Nearly all of the countries with relatively high incarceration rates share the experience of recent large-scale internal conflict. But the United States, which has enjoyed a long history of political stability and hasn’t had a civil war in nearly a century and a half, tops the list.

If we compare the incarceration rates of individual U.S. states and territories with that of other nations, for example, we see that 36 states and the District of Columbia have incarceration rates higher than that of Cuba, which is the nation with the second highest incarceration rate in the world.

Now, what we are learning is that the United States is not just imprisoning people at an outrageous pace, but that men and women are dying in these prisons at all-time highs, often at the hands of guards, in the most awful and brutal ways imaginable. The state of Florida, it appears, is ground zero for the deaths of prisoners, and the crisis is so deeply corrupt and out of hand that it needs immediate national intervention.

Florida, in 2014, recorded an all-time high of 346 inmate deaths inside of their prisons. Although the prison population has remained relatively steady the past five years, the death toll of prisoners reached an all-time high for the state in 2014.

Hundreds of these deaths inside of prison walls, from 2014 and previous years, are now being investigated by the U.S. Department of Justice due to the suspicious and systemic nature of the deaths, almost all at the hands of law enforcement officers.

This past September, thirty two law enforcement officials, including prison guards and officers, were fired across the state due to dozens of cases of negligence, abuse, corruption, and death, according to Reuters.

Simply losing ones job over allegations of poisoning, gassing, and beating inmates to death is not justice. These rogue law enforcers need to have an example made out of them. They should not only lose their jobs but they should be indicted, convicted of murder and given the maximum penalty allowed.

These agents of the state, given a great responsibility, have shown themselves to willingly prey upon the most vulnerable in our society and must be held accountable for their actions for justice to be served.

March 29, 2015 Posted by | Civil Liberties, Subjugation - Torture | , , | Leave a comment

How Zimmerman Could – and Should – Have Been Convicted Under Florida Law

By Rob Hager | Black Agenda Report | July 31, 2013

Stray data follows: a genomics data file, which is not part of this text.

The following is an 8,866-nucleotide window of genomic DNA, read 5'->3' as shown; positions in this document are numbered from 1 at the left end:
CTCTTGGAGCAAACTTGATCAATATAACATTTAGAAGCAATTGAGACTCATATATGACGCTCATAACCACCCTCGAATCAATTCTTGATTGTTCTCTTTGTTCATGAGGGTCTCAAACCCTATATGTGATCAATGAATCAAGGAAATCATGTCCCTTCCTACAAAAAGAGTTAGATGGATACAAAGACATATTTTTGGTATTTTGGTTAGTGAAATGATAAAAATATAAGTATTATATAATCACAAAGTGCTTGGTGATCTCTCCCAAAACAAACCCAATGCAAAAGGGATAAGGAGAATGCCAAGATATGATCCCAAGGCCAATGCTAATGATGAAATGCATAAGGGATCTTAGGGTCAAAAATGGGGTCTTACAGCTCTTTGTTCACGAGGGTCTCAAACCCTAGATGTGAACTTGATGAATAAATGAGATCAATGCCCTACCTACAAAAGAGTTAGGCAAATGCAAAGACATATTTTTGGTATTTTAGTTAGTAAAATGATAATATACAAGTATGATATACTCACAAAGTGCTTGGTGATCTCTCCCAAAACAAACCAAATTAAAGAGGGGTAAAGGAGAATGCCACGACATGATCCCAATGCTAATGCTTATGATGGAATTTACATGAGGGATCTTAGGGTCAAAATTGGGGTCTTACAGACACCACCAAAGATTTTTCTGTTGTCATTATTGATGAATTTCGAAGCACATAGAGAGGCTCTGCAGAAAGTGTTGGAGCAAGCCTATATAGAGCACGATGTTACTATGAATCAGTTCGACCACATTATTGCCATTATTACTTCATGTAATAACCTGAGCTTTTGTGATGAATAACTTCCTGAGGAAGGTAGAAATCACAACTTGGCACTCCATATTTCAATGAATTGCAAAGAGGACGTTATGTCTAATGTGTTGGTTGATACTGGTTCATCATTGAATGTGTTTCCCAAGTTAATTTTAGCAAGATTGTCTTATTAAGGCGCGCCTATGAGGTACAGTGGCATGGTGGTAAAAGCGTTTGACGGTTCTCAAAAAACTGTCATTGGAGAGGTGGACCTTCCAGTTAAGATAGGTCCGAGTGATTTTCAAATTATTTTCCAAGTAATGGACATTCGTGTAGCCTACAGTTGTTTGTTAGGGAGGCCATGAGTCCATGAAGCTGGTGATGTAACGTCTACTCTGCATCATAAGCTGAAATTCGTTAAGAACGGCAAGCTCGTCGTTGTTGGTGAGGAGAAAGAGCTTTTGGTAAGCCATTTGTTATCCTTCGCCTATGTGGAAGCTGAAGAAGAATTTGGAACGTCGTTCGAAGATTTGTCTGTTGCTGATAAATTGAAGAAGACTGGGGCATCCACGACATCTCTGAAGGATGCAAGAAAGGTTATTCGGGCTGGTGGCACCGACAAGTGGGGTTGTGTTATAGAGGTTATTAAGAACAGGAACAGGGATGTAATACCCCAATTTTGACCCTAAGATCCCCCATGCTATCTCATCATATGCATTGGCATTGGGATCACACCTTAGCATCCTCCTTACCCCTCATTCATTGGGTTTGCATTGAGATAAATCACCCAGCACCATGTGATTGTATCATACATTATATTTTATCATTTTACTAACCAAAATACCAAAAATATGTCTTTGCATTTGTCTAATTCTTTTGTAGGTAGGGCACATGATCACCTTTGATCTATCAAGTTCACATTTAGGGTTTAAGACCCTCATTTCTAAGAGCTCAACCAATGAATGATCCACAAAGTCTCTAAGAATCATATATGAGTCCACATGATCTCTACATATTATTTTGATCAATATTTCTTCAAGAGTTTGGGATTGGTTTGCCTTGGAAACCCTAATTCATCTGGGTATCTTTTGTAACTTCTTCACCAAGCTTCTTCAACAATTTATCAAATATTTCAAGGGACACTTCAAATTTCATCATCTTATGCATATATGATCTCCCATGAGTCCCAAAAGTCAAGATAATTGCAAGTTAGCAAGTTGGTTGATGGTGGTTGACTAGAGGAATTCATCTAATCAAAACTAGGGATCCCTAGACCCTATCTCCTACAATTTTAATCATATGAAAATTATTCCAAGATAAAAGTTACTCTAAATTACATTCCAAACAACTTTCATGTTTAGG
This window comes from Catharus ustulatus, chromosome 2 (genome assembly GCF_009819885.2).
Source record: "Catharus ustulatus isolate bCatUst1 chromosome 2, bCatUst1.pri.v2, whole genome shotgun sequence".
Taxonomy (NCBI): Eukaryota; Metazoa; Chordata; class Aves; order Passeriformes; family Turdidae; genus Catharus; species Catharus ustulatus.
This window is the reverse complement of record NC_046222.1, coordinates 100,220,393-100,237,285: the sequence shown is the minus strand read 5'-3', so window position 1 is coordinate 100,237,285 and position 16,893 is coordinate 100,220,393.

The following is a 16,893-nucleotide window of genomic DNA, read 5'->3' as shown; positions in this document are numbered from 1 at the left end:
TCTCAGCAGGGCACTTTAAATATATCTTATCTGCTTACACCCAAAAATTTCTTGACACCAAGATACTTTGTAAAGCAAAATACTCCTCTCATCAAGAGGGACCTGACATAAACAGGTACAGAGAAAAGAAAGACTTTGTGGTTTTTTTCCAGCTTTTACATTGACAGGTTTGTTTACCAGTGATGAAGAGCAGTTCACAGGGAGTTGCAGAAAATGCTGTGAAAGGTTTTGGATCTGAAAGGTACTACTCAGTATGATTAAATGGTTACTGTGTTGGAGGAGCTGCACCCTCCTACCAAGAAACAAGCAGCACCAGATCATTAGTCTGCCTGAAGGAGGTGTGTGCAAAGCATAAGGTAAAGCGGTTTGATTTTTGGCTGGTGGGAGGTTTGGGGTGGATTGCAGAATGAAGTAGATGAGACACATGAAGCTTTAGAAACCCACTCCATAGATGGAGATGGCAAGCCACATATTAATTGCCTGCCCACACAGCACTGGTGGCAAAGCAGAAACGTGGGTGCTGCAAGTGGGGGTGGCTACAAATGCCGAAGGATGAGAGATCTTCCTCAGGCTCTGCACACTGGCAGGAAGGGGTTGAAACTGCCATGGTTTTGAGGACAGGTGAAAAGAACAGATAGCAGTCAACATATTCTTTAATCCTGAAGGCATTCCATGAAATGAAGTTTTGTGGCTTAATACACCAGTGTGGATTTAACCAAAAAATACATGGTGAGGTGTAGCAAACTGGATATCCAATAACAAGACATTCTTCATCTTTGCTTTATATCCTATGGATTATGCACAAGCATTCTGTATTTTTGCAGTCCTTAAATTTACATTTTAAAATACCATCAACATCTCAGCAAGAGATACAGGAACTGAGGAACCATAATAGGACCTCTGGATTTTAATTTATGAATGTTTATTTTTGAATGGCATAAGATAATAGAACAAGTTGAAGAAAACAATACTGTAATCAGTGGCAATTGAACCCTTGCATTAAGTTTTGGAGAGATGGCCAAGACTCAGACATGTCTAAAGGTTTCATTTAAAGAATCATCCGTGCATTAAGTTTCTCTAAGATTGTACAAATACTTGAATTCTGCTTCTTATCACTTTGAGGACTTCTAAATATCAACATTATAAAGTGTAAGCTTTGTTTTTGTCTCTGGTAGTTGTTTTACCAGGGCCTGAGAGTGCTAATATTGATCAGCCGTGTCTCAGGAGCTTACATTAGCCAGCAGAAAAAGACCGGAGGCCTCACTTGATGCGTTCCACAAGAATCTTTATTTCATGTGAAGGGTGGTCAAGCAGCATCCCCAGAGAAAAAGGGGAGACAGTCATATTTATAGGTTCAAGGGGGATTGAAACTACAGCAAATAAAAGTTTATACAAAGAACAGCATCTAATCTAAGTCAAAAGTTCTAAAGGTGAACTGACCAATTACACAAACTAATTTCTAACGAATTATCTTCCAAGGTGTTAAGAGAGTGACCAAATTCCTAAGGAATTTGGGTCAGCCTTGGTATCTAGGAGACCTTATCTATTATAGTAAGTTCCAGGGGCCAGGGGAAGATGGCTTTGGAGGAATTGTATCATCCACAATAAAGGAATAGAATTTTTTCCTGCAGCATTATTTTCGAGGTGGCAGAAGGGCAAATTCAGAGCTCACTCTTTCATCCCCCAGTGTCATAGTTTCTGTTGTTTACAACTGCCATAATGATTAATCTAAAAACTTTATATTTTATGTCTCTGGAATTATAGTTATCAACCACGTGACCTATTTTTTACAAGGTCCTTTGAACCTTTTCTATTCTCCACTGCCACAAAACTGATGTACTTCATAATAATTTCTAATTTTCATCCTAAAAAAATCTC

Many people are troubled by the idea that someone can willfully follow another person down the street, right to the person’s own home, have malicious intent, put the followed person in fear or apprehension, kill the person, and then not be held guilty of some criminal offense that includes at least some responsibility for the killing, even if perhaps unintended.

Juror B29 in the Trayvon Martin murder trial has expressed the feeling on behalf of the jury that many of us are also experiencing: “in our hearts we felt he was guilty,” she said. “George Zimmerman got away with murder … [But] the law couldn’t prove it.”

On the facts the jury knew, shouldn’t there be a law that can “prove it?”

Actually, there is such a law. In Florida: “A person who willfully, maliciously, and repeatedly follows [or] harasses … another person and makes a credible threat to that person commits the offense of aggravated stalking, a felony of the third degree.” Fla. Stat. § 784.048.

“Willfully [and] maliciously” are evidenced by Zimmerman’s own words to the police dispatcher. The word “repeatedly” is not defined in the Florida statue. But the statute does define the similar term, “course of conduct,” “[which] means a pattern of conduct composed of a series of acts over a period of time, however short, which evidences a continuity of purpose.” So “repeatedly” as used in the statute might simply mean “continuously” or “sustained.” George Zimmerman did sustain his following of Trayvon Martin “over a period of time, however short, which evidence[d] his continuity of purpose” in targeting Trayvon Martin to challenge his presence in the neighborhood. Indeed he repeated his following of Martin even after the dispatcher told him he did not need to do that.